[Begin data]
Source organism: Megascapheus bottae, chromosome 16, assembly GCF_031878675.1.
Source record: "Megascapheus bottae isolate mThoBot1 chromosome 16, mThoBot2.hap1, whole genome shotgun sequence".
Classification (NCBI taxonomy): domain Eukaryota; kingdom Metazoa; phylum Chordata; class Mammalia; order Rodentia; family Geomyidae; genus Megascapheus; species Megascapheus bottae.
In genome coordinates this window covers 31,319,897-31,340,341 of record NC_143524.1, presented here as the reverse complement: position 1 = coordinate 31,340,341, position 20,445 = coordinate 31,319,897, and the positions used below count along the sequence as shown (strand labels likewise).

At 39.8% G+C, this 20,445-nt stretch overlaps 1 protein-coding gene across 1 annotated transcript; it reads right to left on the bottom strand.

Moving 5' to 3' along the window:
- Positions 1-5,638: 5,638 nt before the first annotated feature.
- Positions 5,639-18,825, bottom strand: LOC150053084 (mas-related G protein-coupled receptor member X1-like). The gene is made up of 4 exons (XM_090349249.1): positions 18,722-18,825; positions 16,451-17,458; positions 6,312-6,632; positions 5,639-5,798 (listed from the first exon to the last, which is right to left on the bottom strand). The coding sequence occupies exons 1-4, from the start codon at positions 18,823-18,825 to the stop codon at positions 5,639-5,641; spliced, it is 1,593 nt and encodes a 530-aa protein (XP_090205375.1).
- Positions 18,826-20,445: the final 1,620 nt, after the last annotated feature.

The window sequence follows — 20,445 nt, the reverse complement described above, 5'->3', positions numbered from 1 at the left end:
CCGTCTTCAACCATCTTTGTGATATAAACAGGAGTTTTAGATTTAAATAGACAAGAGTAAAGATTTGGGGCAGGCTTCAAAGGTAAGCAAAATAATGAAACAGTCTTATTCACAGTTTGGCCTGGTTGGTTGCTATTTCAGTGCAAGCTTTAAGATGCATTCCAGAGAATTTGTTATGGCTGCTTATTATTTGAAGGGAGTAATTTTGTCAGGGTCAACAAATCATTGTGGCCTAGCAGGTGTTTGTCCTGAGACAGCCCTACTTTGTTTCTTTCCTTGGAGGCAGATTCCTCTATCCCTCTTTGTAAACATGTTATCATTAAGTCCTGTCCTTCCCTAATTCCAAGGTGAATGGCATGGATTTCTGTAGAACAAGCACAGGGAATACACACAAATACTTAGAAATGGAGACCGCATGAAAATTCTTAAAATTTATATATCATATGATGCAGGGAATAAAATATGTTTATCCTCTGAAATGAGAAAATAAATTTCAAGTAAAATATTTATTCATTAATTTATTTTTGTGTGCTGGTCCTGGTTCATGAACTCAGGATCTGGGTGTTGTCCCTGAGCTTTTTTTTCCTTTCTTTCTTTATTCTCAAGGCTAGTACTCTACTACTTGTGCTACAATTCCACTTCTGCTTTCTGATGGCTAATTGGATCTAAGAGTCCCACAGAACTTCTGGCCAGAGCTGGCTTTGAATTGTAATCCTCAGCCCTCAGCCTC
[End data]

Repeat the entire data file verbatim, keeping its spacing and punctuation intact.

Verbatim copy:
Source organism: Megascapheus bottae, chromosome 16, assembly GCF_031878675.1.
Source record: "Megascapheus bottae isolate mThoBot1 chromosome 16, mThoBot2.hap1, whole genome shotgun sequence".
Classification (NCBI taxonomy): domain Eukaryota; kingdom Metazoa; phylum Chordata; class Mammalia; order Rodentia; family Geomyidae; genus Megascapheus; species Megascapheus bottae.
In genome coordinates this window covers 31,319,897-31,340,341 of record NC_143524.1, presented here as the reverse complement: position 1 = coordinate 31,340,341, position 20,445 = coordinate 31,319,897, and the positions used below count along the sequence as shown (strand labels likewise).

At 39.8% G+C, this 20,445-nt stretch overlaps 1 protein-coding gene across 1 annotated transcript; it reads right to left on the bottom strand.

Moving 5' to 3' along the window:
- Positions 1-5,638: 5,638 nt before the first annotated feature.
- Positions 5,639-18,825, bottom strand: LOC150053084 (mas-related G protein-coupled receptor member X1-like). The gene is made up of 4 exons (XM_090349249.1): positions 18,722-18,825; positions 16,451-17,458; positions 6,312-6,632; positions 5,639-5,798 (listed from the first exon to the last, which is right to left on the bottom strand). The coding sequence occupies exons 1-4, from the start codon at positions 18,823-18,825 to the stop codon at positions 5,639-5,641; spliced, it is 1,593 nt and encodes a 530-aa protein (XP_090205375.1).
- Positions 18,826-20,445: the final 1,620 nt, after the last annotated feature.

The window sequence follows — 20,445 nt, the reverse complement described above, 5'->3', positions numbered from 1 at the left end:
CCGTCTTCAACCATCTTTGTGATATAAACAGGAGTTTTAGATTTAAATAGACAAGAGTAAAGATTTGGGGCAGGCTTCAAAGGTAAGCAAAATAATGAAACAGTCTTATTCACAGTTTGGCCTGGTTGGTTGCTATTTCAGTGCAAGCTTTAAGATGCATTCCAGAGAATTTGTTATGGCTGCTTATTATTTGAAGGGAGTAATTTTGTCAGGGTCAACAAATCATTGTGGCCTAGCAGGTGTTTGTCCTGAGACAGCCCTACTTTGTTTCTTTCCTTGGAGGCAGATTCCTCTATCCCTCTTTGTAAACATGTTATCATTAAGTCCTGTCCTTCCCTAATTCCAAGGTGAATGGCATGGATTTCTGTAGAACAAGCACAGGGAATACACACAAATACTTAGAAATGGAGACCGCATGAAAATTCTTAAAATTTATATATCATATGATGCAGGGAATAAAATATGTTTATCCTCTGAAATGAGAAAATAAATTTCAAGTAAAATATTTATTCATTAATTTATTTTTGTGTGCTGGTCCTGGTTCATGAACTCAGGATCTGGGTGTTGTCCCTGAGCTTTTTTTTCCTTTCTTTCTTTATTCTCAAGGCTAGTACTCTACTACTTGTGCTACAATTCCACTTCTGCTTTCTGATGGCTAATTGGATCTAAGAGTCCCACAGAACTTCTGGCCAGAGCTGGCTTTGAATTGTAATCCTCAGCCCTCAGCCTC